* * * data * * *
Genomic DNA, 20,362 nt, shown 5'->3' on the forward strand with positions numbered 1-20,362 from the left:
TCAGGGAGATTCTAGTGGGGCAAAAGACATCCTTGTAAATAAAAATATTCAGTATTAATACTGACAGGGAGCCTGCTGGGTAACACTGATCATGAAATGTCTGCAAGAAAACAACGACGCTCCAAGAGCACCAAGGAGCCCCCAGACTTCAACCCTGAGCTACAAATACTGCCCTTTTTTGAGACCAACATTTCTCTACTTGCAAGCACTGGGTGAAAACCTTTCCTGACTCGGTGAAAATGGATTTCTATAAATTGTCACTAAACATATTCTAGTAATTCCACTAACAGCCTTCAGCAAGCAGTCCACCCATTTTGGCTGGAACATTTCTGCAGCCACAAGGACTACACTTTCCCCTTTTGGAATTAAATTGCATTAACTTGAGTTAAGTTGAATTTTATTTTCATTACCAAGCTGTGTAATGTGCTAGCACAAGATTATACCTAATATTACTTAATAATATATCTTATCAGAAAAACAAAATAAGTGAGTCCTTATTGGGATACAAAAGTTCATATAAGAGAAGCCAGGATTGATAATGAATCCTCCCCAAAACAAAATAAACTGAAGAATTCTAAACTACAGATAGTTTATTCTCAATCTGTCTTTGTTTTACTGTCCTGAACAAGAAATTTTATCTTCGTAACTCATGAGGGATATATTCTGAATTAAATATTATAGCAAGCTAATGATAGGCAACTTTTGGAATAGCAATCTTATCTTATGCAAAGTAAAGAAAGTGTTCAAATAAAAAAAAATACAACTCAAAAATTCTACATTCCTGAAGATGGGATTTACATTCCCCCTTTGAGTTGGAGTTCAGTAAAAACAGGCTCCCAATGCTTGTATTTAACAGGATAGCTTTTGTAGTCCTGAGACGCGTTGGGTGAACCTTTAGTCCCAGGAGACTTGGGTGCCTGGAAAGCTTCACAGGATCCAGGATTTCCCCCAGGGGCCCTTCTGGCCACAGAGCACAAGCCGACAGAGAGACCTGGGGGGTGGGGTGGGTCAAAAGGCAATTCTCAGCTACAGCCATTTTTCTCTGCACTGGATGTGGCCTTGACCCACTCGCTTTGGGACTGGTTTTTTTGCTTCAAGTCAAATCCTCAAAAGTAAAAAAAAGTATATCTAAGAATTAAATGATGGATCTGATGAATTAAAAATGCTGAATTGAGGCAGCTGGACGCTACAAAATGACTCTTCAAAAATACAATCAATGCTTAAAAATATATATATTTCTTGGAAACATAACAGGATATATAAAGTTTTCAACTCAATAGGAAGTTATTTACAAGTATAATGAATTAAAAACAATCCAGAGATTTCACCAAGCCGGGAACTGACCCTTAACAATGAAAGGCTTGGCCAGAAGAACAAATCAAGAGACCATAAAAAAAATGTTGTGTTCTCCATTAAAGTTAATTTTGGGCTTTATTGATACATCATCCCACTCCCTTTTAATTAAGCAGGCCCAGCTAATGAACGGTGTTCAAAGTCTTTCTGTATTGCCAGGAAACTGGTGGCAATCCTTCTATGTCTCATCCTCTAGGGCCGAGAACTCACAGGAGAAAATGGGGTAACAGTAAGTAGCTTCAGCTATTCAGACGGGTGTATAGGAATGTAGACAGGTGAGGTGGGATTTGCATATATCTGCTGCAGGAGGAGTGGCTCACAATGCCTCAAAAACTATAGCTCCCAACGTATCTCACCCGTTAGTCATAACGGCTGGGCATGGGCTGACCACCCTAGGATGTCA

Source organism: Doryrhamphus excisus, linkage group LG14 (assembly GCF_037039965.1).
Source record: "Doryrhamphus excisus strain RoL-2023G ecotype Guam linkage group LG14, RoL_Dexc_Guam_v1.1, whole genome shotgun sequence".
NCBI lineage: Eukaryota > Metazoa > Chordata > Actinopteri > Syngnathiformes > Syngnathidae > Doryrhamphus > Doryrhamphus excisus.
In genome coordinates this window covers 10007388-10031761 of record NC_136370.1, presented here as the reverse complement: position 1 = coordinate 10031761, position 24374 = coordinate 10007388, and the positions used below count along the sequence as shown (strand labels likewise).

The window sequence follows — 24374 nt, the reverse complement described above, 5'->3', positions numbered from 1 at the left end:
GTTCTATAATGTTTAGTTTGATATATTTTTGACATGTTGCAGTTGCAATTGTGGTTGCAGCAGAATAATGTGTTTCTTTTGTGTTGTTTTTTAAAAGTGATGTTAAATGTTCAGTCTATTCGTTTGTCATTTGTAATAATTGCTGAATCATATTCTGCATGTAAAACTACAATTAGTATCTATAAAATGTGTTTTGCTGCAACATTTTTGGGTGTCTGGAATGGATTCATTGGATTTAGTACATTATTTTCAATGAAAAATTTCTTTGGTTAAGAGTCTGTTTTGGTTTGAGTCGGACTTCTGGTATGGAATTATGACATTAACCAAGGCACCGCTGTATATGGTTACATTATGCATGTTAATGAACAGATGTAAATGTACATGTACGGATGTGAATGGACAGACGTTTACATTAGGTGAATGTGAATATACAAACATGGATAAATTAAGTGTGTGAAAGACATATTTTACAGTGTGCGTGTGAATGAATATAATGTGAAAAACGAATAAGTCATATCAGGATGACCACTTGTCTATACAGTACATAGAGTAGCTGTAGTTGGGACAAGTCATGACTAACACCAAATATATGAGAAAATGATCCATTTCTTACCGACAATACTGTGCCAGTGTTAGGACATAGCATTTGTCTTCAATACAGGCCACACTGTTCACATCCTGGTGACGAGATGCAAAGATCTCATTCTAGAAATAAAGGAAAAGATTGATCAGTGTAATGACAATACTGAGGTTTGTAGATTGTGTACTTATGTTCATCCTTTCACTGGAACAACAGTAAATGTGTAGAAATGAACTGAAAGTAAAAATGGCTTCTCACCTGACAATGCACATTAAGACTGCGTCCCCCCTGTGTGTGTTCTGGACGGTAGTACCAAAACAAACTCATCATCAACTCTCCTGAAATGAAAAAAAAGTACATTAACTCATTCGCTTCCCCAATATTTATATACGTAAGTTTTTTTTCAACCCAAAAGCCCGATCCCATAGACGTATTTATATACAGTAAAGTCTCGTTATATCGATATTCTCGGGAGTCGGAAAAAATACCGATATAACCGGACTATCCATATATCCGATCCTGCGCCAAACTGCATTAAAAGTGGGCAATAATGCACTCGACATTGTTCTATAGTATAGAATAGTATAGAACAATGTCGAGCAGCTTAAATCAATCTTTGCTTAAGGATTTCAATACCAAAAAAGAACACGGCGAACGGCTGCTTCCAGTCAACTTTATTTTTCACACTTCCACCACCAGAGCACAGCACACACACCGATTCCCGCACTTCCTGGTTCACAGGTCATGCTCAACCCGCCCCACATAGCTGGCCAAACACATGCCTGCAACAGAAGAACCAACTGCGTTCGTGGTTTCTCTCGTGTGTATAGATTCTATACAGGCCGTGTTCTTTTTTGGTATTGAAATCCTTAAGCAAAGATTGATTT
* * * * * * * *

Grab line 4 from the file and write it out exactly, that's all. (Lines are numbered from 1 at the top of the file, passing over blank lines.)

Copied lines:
Source record: "Doryrhamphus excisus strain RoL-2023G ecotype Guam linkage group LG14, RoL_Dexc_Guam_v1.1, whole genome shotgun sequence".